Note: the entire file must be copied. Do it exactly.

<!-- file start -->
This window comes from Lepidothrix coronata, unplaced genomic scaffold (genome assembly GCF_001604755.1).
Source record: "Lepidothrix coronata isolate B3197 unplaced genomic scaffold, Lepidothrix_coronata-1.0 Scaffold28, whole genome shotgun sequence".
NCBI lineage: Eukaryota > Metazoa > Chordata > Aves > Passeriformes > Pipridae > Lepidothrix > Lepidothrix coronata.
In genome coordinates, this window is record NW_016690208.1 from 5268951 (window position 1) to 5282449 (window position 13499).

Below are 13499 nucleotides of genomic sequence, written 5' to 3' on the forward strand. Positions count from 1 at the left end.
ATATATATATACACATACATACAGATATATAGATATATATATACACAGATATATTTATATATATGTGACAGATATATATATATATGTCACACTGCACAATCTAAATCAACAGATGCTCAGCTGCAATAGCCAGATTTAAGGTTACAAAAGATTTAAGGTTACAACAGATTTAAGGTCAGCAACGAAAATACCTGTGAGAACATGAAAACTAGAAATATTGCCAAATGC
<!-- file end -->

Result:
This window comes from Lepidothrix coronata, unplaced genomic scaffold (genome assembly GCF_001604755.1).
Source record: "Lepidothrix coronata isolate B3197 unplaced genomic scaffold, Lepidothrix_coronata-1.0 Scaffold28, whole genome shotgun sequence".
NCBI lineage: Eukaryota > Metazoa > Chordata > Aves > Passeriformes > Pipridae > Lepidothrix > Lepidothrix coronata.
In genome coordinates, this window is record NW_016690208.1 from 5268951 (window position 1) to 5282449 (window position 13499).

Below are 13499 nucleotides of genomic sequence, written 5' to 3' on the forward strand. Positions count from 1 at the left end.
ATATATATATACACATACATACAGATATATAGATATATATATACACAGATATATTTATATATATGTGACAGATATATATATATATGTCACACTGCACAATCTAAATCAACAGATGCTCAGCTGCAATAGCCAGATTTAAGGTTACAAAAGATTTAAGGTTACAACAGATTTAAGGTCAGCAACGAAAATACCTGTGAGAACATGAAAACTAGAAATATTGCCAAATGC